More and more books!

Binary

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So for those of us who like to read factual stuff, this is what i've read in the past few months. I'm not a book critic, so feel free to ask me if you'd like a bit more detail about a particular title and i'll try to get back to you asap.


A short history of th Royal Marines:

As far as i'm aware you might recieve this on arrival to RT. Absolutely must read as it covers the whole history, upto 2006 (in the latest edition), in a brief but well structured manner. Also contains information reagrding the Corp's badge, memorable dates, 3Cdo. Brigade structure and other useful information. Well worth the investment!

The Making of a Royal Marines Commando:
Fantastic light reading and one to hand to your mother to keep her content, well my mum stopped at the artic training bless her. Contains slightly outdated (?) inforrmation about RT and some of the other day to day aspects of the Royal Marines. A good read for general information about the marines.

By Sea by Land:
Absolutely love this book! A bit hefty but is litterally full of stories from marines past and present and their accounts of what was really going on in the trenches, deserts and ice fields of past wars. Slightly more indepth, but for those of us with very little history knowledge it helps to fill in all the gaps.

Illustrated Manual of Sniper Skills:
Couldn't help myself, i'd like to give the course a go when i get the chance so i thought i'd try to swot up a bit. A colourful picture loaded book but doesn't quite make it as a 'field manual' much to my disappointment. Does however cover the whole subject and is very enlightening to those who just think a snipers role is 'slotting' human targets. Personally i'd say save your money and wait for the real thing in training. Mum still thinks we'll get a knock on the door from MI5 anytime now.
If anyone can reccomend a good book about 'sniping techniques' i'd be greatful

1The Sas Tracking & Navigation handbook:
Don't know what a map is? Don't know what Longditude/Latitude are or where they come from? Want map reading techniques and some basics on tracking and evasion? then this is the book for you!
To be honest i'm finding this tough going, as its a little mundane. However it is fantastically well written can could be useful to amatuer and intermediate alike. Ignoring the 'SAS' bulls*text deleted*t on the cover, its actually much like a school book, making it simple to read if not a little stale. I let you know in a month or two when i can be arsed to finish it and whether i can find my way home from the pub drunk.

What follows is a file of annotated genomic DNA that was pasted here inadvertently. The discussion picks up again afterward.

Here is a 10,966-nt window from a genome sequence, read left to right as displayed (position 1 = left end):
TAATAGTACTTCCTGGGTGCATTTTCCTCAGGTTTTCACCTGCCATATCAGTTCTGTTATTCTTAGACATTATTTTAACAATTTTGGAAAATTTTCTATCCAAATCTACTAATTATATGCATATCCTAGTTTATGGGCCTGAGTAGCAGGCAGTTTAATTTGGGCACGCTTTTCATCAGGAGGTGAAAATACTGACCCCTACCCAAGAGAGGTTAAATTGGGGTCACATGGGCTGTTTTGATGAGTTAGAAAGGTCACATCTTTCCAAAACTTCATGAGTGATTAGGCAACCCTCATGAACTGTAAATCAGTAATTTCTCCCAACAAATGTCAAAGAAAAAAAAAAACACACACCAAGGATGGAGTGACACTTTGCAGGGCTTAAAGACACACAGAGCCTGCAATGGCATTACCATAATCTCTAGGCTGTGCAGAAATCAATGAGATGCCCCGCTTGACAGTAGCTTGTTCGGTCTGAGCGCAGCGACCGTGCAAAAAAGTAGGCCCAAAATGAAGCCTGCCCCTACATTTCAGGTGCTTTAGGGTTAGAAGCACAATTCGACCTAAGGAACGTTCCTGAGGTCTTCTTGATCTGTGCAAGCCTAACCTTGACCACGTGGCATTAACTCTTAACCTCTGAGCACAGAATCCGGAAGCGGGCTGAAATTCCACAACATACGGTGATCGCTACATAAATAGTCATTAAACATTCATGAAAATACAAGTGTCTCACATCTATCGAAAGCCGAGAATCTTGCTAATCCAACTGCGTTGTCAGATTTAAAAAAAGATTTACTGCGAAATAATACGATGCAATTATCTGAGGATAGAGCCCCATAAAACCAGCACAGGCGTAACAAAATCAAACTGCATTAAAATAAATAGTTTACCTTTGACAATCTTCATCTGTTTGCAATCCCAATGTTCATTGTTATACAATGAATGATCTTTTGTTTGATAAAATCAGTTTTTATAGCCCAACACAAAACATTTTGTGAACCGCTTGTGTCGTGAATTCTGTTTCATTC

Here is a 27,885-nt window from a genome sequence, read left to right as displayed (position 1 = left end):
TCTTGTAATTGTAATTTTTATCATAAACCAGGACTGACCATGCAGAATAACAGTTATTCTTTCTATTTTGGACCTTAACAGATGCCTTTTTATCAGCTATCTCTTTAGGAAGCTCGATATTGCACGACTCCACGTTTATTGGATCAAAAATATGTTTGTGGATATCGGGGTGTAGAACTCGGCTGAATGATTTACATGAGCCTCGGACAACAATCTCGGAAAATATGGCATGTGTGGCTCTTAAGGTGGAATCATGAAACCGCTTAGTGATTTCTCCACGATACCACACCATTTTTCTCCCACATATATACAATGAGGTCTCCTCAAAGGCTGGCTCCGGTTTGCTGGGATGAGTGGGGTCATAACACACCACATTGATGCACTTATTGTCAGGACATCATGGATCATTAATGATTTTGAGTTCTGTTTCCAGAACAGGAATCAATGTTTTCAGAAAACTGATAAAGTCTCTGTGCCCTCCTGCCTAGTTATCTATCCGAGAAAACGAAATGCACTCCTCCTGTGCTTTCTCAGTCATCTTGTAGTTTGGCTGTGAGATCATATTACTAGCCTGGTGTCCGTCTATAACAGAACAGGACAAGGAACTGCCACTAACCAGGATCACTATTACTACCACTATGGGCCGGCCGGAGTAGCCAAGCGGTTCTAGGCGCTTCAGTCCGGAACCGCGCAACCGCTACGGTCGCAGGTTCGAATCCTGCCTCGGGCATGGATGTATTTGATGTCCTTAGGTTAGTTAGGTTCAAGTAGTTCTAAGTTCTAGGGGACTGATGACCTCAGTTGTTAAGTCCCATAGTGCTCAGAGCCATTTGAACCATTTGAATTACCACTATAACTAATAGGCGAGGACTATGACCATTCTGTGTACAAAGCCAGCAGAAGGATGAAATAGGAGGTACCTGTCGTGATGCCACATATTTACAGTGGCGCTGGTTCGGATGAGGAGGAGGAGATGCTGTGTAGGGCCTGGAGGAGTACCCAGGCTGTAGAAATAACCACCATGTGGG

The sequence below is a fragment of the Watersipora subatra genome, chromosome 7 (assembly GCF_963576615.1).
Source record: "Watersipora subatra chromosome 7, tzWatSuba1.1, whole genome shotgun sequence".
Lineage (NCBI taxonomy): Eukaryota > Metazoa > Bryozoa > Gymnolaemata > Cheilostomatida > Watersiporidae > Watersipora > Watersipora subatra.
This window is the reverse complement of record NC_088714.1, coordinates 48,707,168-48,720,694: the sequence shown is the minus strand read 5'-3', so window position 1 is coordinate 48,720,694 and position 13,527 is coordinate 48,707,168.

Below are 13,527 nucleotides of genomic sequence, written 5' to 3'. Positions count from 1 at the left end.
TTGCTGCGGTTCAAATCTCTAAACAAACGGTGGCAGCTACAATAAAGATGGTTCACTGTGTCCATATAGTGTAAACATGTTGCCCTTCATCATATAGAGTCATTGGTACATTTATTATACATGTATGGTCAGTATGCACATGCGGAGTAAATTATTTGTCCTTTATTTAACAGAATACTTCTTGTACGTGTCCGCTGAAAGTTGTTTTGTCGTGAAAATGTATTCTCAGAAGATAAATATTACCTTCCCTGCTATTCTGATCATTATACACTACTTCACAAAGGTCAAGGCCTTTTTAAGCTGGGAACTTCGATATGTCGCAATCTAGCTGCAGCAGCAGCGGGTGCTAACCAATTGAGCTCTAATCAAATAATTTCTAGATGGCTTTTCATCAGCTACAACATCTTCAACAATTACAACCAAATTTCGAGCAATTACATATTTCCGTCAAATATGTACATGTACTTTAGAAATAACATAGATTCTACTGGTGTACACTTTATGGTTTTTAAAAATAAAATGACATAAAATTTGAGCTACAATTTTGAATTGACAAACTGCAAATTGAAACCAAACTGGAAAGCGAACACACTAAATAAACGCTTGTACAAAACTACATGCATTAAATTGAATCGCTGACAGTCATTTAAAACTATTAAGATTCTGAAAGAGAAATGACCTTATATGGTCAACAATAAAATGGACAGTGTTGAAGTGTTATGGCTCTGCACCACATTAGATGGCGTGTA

On Killing:The Psychological Cost of Learning to Kill in War and Society:
Okay serious topic. This is not a light read but is extremely addictive. It is a report on a 5 year study into the emotions and repercussions of killing, published in 1996. Starting with the suject of non-firers it aims to enlighten people about the taboo subject of 'killing'.

Not finished this either yet but finding it fascinating and hard to put down, however i don't agree with the author that computer games are affecting society in a negative way like he claims, otherwise i'd be a steaming psycho, well more of one :weird:

I'll try to keep this up to date with all the random and tenuously related books i'll churn through in the following months of training for my PRMC.
 

Touchstone

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Some good stuff you posted in there, will look into. My only problem is I can sometimes get bored with the factual stuff if it's not written right, I prefer personnel accounts (in graphic detail). I like it to be light and easy to read.

I read a book about Soviet troop movements and high command on the Eastern Front. It made for very dull reading, because of constant and very detailed info about units and more units. So many Soviet armies and divisions where stamped into the dust by the Germans it's unbelievable. Nonetheless a good viewpoint for war on the Eastern Front.